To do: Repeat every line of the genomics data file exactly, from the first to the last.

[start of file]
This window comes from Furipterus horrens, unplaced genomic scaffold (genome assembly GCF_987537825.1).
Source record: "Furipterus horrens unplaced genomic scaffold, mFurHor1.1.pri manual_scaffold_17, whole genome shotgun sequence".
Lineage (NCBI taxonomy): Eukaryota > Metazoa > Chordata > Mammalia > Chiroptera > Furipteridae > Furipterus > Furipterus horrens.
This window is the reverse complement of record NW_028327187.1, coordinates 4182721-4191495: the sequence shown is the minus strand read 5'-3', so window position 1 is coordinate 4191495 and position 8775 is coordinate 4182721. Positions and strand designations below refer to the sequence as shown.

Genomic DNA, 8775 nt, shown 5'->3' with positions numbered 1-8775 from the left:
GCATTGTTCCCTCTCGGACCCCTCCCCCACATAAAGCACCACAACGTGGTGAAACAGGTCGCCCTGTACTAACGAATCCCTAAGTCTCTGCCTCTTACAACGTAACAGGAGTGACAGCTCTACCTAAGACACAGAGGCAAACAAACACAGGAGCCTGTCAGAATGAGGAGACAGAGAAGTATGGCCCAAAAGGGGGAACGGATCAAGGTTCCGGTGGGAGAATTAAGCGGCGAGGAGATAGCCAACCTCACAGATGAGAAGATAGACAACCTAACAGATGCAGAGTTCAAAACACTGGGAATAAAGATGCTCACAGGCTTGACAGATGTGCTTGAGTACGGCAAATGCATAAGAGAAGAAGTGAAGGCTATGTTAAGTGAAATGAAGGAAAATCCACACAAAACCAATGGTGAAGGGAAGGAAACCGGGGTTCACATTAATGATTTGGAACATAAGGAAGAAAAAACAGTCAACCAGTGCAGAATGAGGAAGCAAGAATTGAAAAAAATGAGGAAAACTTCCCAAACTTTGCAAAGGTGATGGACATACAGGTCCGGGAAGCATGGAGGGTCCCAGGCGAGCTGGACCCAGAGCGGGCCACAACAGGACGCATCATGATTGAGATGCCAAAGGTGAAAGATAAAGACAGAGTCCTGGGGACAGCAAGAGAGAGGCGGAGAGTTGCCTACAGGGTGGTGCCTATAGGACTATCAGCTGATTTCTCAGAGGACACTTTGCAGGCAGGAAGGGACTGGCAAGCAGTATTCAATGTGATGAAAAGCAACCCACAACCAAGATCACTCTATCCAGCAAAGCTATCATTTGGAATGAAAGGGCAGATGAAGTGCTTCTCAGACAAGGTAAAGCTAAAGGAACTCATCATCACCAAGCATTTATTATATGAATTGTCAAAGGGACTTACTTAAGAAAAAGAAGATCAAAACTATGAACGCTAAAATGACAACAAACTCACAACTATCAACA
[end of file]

This window comes from Furipterus horrens, unplaced genomic scaffold (genome assembly GCF_987537825.1).
Source record: "Furipterus horrens unplaced genomic scaffold, mFurHor1.1.pri manual_scaffold_17, whole genome shotgun sequence".
Lineage (NCBI taxonomy): Eukaryota > Metazoa > Chordata > Mammalia > Chiroptera > Furipteridae > Furipterus > Furipterus horrens.
This window is the reverse complement of record NW_028327187.1, coordinates 4182721-4191495: the sequence shown is the minus strand read 5'-3', so window position 1 is coordinate 4191495 and position 8775 is coordinate 4182721. Positions and strand designations below refer to the sequence as shown.

Genomic DNA, 8775 nt, shown 5'->3' with positions numbered 1-8775 from the left:
GCATTGTTCCCTCTCGGACCCCTCCCCCACATAAAGCACCACAACGTGGTGAAACAGGTCGCCCTGTACTAACGAATCCCTAAGTCTCTGCCTCTTACAACGTAACAGGAGTGACAGCTCTACCTAAGACACAGAGGCAAACAAACACAGGAGCCTGTCAGAATGAGGAGACAGAGAAGTATGGCCCAAAAGGGGGAACGGATCAAGGTTCCGGTGGGAGAATTAAGCGGCGAGGAGATAGCCAACCTCACAGATGAGAAGATAGACAACCTAACAGATGCAGAGTTCAAAACACTGGGAATAAAGATGCTCACAGGCTTGACAGATGTGCTTGAGTACGGCAAATGCATAAGAGAAGAAGTGAAGGCTATGTTAAGTGAAATGAAGGAAAATCCACACAAAACCAATGGTGAAGGGAAGGAAACCGGGGTTCACATTAATGATTTGGAACATAAGGAAGAAAAAACAGTCAACCAGTGCAGAATGAGGAAGCAAGAATTGAAAAAAATGAGGAAAACTTCCCAAACTTTGCAAAGGTGATGGACATACAGGTCCGGGAAGCATGGAGGGTCCCAGGCGAGCTGGACCCAGAGCGGGCCACAACAGGACGCATCATGATTGAGATGCCAAAGGTGAAAGATAAAGACAGAGTCCTGGGGACAGCAAGAGAGAGGCGGAGAGTTGCCTACAGGGTGGTGCCTATAGGACTATCAGCTGATTTCTCAGAGGACACTTTGCAGGCAGGAAGGGACTGGCAAGCAGTATTCAATGTGATGAAAAGCAACCCACAACCAAGATCACTCTATCCAGCAAAGCTATCATTTGGAATGAAAGGGCAGATGAAGTGCTTCTCAGACAAGGTAAAGCTAAAGGAACTCATCATCACCAAGCATTTATTATATGAATTGTCAAAGGGACTTACTTAAGAAAAAGAAGATCAAAACTATGAACGCTAAAATGACAACAAACTCACAACTATCAACA